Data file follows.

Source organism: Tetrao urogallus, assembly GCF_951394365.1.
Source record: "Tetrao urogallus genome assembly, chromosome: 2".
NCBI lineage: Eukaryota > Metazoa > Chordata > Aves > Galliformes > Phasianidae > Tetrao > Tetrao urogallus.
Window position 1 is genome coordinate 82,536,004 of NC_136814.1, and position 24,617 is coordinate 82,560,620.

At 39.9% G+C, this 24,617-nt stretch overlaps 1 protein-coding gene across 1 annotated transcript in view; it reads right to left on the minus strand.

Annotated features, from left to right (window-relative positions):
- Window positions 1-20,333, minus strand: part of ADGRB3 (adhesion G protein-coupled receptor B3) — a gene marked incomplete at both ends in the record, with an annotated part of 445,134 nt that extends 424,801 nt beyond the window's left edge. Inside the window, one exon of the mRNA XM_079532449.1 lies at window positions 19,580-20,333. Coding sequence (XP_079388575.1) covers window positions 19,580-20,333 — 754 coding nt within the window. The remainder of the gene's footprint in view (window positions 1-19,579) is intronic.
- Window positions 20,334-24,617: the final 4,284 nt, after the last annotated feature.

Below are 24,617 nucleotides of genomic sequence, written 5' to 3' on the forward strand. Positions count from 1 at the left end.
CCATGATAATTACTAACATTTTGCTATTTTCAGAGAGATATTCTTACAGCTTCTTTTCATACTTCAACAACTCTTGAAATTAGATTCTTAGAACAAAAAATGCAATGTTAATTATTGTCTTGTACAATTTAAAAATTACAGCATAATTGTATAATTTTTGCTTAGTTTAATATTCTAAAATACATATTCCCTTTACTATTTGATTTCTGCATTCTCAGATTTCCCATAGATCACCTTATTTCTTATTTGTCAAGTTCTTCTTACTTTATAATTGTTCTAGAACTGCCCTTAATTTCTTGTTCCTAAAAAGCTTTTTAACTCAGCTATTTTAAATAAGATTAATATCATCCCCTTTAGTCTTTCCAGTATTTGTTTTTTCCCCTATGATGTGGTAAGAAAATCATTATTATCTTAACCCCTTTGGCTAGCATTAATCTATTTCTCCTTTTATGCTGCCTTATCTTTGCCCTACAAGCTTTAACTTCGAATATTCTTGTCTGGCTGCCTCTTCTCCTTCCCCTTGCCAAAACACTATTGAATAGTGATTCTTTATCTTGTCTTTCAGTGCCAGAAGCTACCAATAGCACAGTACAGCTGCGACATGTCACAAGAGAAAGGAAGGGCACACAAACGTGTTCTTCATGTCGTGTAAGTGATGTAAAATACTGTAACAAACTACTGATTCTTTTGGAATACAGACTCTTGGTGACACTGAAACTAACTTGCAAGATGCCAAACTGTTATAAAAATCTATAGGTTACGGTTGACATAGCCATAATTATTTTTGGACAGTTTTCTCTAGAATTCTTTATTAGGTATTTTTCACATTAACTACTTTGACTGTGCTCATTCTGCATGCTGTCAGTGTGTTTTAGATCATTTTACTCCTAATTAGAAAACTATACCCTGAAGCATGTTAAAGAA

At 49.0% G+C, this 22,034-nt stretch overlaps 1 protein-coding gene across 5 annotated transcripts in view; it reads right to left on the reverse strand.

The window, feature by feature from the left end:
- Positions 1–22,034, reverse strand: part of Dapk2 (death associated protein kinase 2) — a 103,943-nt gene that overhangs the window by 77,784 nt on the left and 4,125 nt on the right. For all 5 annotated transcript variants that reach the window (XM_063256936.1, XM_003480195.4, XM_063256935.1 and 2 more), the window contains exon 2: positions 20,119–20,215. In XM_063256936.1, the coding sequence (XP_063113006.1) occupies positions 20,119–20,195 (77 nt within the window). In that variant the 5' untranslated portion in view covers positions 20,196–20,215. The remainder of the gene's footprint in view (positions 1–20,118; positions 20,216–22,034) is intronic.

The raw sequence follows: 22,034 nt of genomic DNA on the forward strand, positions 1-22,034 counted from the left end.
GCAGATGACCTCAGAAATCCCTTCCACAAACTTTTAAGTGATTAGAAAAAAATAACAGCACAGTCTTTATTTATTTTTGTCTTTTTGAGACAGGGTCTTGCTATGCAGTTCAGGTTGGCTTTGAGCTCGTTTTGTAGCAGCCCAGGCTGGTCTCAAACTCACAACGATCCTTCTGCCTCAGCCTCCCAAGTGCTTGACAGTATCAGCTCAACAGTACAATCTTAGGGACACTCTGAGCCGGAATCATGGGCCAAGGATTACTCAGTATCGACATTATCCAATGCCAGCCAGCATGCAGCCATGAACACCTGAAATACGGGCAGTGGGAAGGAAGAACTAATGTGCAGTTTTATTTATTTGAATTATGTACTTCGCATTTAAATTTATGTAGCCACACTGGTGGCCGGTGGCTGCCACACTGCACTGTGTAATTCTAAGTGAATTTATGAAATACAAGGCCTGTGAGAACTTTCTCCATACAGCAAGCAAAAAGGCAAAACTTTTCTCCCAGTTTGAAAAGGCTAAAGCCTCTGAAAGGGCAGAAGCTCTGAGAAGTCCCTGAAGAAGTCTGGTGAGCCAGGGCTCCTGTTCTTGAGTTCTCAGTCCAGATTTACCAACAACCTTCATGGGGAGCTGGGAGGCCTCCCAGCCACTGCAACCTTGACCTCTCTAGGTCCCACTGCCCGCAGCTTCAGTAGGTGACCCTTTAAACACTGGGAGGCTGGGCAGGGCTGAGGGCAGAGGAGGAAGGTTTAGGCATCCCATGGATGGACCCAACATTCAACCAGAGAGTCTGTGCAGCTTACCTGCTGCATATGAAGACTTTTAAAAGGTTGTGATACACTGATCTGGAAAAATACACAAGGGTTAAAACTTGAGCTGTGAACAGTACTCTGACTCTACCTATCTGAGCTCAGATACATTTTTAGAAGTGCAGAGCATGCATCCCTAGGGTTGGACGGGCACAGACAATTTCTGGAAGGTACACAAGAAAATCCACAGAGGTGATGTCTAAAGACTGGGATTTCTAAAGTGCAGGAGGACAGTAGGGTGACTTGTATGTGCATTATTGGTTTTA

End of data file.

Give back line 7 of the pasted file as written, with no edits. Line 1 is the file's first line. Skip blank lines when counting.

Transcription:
- Window positions 1-20,333, minus strand: part of ADGRB3 (adhesion G protein-coupled receptor B3) — a gene marked incomplete at both ends in the record, with an annotated part of 445,134 nt that extends 424,801 nt beyond the window's left edge. Inside the window, one exon of the mRNA XM_079532449.1 lies at window positions 19,580-20,333. Coding sequence (XP_079388575.1) covers window positions 19,580-20,333 — 754 coding nt within the window. The remainder of the gene's footprint in view (window positions 1-19,579) is intronic.